Somebody’s There at Nobodyhere.com

It is likely impossible to describe in text NobodyHere… It is a site to explore messages, relationships of words, metaphors, and variety of interesting gadgets.

“How does this work?”
Just click. All pages are connected.

Because I like to express myself using animation, text and programming. The site has been on-line since 1998 and grew into 105 pages. I’m not making any money with it. NobodyHere is supported by the Netherlands Foundation for Fine Arts, Design and Architecture.

Here’s how it works (I am guessing). From the animation of the slumping typist, you can click the little icons that appear on the screen. If you moseover the scrolling list of words on the write, more text will appear. Each of the icons or scrolling words link to a little animation feature, each one differently. And then there are these bug icons all over the place.

There is quite a bit of programming going on behind the scenes. It remembers your language preference. It tracks which specific parts of the site you have seen and reminds you in the “help” screen:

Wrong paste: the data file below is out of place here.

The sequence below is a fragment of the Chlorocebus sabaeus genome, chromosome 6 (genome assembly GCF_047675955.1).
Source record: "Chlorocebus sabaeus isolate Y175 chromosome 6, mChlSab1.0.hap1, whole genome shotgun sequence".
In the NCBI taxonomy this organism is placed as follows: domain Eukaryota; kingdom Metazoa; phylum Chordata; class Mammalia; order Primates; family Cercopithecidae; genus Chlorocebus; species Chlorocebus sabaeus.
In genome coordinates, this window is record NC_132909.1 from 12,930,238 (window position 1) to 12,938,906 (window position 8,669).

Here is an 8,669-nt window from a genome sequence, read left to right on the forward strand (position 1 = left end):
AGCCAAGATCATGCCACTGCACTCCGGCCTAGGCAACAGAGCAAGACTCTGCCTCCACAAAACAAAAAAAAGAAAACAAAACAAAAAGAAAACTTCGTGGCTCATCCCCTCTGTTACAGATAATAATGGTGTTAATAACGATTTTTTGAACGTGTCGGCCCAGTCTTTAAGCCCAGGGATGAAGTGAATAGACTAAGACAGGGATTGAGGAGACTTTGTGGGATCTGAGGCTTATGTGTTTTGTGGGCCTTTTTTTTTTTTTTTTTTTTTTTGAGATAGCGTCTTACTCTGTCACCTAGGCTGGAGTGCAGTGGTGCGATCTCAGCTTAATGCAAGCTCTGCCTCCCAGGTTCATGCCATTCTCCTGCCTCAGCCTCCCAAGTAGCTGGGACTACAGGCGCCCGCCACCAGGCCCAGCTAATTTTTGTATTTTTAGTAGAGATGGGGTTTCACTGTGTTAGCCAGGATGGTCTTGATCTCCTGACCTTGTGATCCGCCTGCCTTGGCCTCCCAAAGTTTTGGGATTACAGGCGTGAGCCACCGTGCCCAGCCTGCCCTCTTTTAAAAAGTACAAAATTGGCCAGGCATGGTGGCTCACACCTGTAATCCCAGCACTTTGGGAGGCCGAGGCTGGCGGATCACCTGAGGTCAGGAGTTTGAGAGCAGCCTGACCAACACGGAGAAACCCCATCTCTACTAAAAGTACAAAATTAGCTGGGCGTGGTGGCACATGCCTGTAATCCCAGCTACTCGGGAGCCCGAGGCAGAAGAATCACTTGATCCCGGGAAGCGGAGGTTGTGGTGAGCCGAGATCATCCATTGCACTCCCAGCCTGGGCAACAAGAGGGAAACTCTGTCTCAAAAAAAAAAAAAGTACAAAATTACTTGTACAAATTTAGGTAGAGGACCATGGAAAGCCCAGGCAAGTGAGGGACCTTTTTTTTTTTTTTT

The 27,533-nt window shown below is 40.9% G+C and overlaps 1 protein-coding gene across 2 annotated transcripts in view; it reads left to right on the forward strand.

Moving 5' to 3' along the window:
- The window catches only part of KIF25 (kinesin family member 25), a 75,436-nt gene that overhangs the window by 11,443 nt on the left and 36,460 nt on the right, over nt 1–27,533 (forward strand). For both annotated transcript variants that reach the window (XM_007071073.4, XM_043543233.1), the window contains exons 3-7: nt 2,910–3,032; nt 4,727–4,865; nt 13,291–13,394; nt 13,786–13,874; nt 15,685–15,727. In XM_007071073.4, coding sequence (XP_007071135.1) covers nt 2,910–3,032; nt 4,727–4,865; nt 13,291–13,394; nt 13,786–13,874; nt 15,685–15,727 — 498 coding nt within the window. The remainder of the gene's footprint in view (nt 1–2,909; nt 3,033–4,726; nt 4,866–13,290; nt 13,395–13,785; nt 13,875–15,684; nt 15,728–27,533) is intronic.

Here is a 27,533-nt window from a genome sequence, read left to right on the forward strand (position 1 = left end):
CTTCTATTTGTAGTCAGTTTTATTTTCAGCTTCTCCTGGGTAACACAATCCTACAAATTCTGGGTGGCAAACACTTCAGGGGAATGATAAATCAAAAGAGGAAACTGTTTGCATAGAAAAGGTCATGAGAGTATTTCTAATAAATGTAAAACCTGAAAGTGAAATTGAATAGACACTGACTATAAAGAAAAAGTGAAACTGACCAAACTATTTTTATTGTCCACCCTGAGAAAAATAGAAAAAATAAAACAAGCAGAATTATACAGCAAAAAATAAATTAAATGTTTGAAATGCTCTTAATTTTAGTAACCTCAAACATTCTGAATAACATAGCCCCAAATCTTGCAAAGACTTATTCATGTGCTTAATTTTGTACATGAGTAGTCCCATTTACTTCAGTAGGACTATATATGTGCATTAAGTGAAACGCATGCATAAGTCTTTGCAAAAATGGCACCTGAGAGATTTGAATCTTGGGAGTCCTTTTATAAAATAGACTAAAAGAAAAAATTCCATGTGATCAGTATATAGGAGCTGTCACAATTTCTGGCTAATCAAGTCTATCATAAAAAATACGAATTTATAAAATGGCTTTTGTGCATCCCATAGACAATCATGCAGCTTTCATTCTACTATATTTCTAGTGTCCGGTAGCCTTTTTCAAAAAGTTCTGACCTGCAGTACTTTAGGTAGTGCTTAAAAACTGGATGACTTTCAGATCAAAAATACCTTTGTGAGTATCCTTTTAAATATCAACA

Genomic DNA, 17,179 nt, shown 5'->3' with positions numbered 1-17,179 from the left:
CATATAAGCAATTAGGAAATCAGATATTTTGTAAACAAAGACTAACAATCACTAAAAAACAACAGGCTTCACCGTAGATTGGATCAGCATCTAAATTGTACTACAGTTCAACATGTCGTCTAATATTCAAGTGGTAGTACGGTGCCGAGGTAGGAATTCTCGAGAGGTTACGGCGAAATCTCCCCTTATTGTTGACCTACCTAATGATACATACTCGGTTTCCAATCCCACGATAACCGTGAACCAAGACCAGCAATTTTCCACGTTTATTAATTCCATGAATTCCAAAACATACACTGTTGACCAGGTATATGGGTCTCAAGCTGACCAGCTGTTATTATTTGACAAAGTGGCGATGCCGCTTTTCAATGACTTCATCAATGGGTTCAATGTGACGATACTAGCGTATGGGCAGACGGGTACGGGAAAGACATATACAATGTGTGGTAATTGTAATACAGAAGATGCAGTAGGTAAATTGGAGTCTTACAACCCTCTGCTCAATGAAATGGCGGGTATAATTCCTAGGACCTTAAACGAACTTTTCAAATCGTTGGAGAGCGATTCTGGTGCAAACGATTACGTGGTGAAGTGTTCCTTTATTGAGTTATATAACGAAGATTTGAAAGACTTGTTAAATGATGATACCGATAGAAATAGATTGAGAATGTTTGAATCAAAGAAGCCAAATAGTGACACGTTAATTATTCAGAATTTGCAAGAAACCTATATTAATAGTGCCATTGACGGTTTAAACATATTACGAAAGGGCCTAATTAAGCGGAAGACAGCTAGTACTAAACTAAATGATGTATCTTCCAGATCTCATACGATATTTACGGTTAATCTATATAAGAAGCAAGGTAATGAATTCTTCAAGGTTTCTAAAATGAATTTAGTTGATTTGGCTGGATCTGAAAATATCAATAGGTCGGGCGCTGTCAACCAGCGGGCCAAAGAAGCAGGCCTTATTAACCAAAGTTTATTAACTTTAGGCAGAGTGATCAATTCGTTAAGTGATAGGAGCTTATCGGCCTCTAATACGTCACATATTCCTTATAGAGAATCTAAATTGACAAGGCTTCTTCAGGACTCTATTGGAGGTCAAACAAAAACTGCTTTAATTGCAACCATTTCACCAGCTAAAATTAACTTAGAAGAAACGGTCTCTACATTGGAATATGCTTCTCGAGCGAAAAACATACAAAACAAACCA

You’ve already seen the following 4 pages: problem, lost, avoid, messages.

There are 100 pages you haven’t seen. For instance: letter, apart, bear, bike, bird, book, boredom, cards, change, choices.

where the suggestions are all hyperlinked.

This is an interesting experience in a different interface (if you are tired of blue backgrounds, and rollover menu buttons, “click here” hypertext and all the other web-for-totally-clueless-idiot designs you find out there).

It is totally non-linear, and you have to engage and explore to try and understand it.

<tiphat>a tip of the bloghat to jill/txt</tiphat>

If this kind of stuff has any value, please support me monthly on Patreon or a one time PayPal kibble toss
Profile Picture for Alan Levine aka CogDog
An early 90s builder of the web and blogging Alan Levine barks at CogDogBlog.com on web storytelling (#ds106 #4life), photography, bending WordPress, and serendipity in the infinite internet river. He thinks it's weird to write about himself in the third person.